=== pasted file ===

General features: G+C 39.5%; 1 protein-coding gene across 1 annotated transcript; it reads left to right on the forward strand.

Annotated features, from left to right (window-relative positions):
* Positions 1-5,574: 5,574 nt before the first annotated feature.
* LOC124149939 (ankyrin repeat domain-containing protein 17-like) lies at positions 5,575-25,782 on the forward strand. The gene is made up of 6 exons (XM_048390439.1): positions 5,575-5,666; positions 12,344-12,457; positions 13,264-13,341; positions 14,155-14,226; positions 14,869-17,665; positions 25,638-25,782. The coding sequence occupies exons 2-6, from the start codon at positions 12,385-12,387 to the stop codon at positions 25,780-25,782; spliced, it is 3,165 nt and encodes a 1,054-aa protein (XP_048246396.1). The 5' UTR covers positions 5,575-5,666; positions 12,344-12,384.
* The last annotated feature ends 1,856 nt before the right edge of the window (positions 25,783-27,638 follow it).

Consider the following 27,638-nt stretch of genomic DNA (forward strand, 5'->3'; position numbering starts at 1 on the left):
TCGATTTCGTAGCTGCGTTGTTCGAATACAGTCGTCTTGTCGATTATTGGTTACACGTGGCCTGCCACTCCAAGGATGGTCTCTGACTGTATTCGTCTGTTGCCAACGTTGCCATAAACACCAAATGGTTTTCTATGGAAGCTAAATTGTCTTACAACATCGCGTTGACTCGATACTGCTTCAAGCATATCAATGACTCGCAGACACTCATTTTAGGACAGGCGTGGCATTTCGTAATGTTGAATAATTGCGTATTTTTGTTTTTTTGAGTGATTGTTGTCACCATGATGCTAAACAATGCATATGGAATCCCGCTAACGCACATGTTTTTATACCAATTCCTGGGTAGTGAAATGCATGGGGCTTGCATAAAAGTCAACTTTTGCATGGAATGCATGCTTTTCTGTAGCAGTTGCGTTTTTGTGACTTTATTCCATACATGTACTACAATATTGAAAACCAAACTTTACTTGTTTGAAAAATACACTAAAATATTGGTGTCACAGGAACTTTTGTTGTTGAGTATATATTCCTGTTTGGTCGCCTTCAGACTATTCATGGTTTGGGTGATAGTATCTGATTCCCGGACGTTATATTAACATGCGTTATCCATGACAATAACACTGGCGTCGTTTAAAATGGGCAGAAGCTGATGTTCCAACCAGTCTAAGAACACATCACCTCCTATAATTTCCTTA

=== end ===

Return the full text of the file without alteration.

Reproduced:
General features: G+C 39.5%; 1 protein-coding gene across 1 annotated transcript; it reads left to right on the forward strand.

Annotated features, from left to right (window-relative positions):
* Positions 1-5,574: 5,574 nt before the first annotated feature.
* LOC124149939 (ankyrin repeat domain-containing protein 17-like) lies at positions 5,575-25,782 on the forward strand. The gene is made up of 6 exons (XM_048390439.1): positions 5,575-5,666; positions 12,344-12,457; positions 13,264-13,341; positions 14,155-14,226; positions 14,869-17,665; positions 25,638-25,782. The coding sequence occupies exons 2-6, from the start codon at positions 12,385-12,387 to the stop codon at positions 25,780-25,782; spliced, it is 3,165 nt and encodes a 1,054-aa protein (XP_048246396.1). The 5' UTR covers positions 5,575-5,666; positions 12,344-12,384.
* The last annotated feature ends 1,856 nt before the right edge of the window (positions 25,783-27,638 follow it).

Consider the following 27,638-nt stretch of genomic DNA (forward strand, 5'->3'; position numbering starts at 1 on the left):
TCGATTTCGTAGCTGCGTTGTTCGAATACAGTCGTCTTGTCGATTATTGGTTACACGTGGCCTGCCACTCCAAGGATGGTCTCTGACTGTATTCGTCTGTTGCCAACGTTGCCATAAACACCAAATGGTTTTCTATGGAAGCTAAATTGTCTTACAACATCGCGTTGACTCGATACTGCTTCAAGCATATCAATGACTCGCAGACACTCATTTTAGGACAGGCGTGGCATTTCGTAATGTTGAATAATTGCGTATTTTTGTTTTTTTGAGTGATTGTTGTCACCATGATGCTAAACAATGCATATGGAATCCCGCTAACGCACATGTTTTTATACCAATTCCTGGGTAGTGAAATGCATGGGGCTTGCATAAAAGTCAACTTTTGCATGGAATGCATGCTTTTCTGTAGCAGTTGCGTTTTTGTGACTTTATTCCATACATGTACTACAATATTGAAAACCAAACTTTACTTGTTTGAAAAATACACTAAAATATTGGTGTCACAGGAACTTTTGTTGTTGAGTATATATTCCTGTTTGGTCGCCTTCAGACTATTCATGGTTTGGGTGATAGTATCTGATTCCCGGACGTTATATTAACATGCGTTATCCATGACAATAACACTGGCGTCGTTTAAAATGGGCAGAAGCTGATGTTCCAACCAGTCTAAGAACACATCACCTCCTATAATTTCCTTA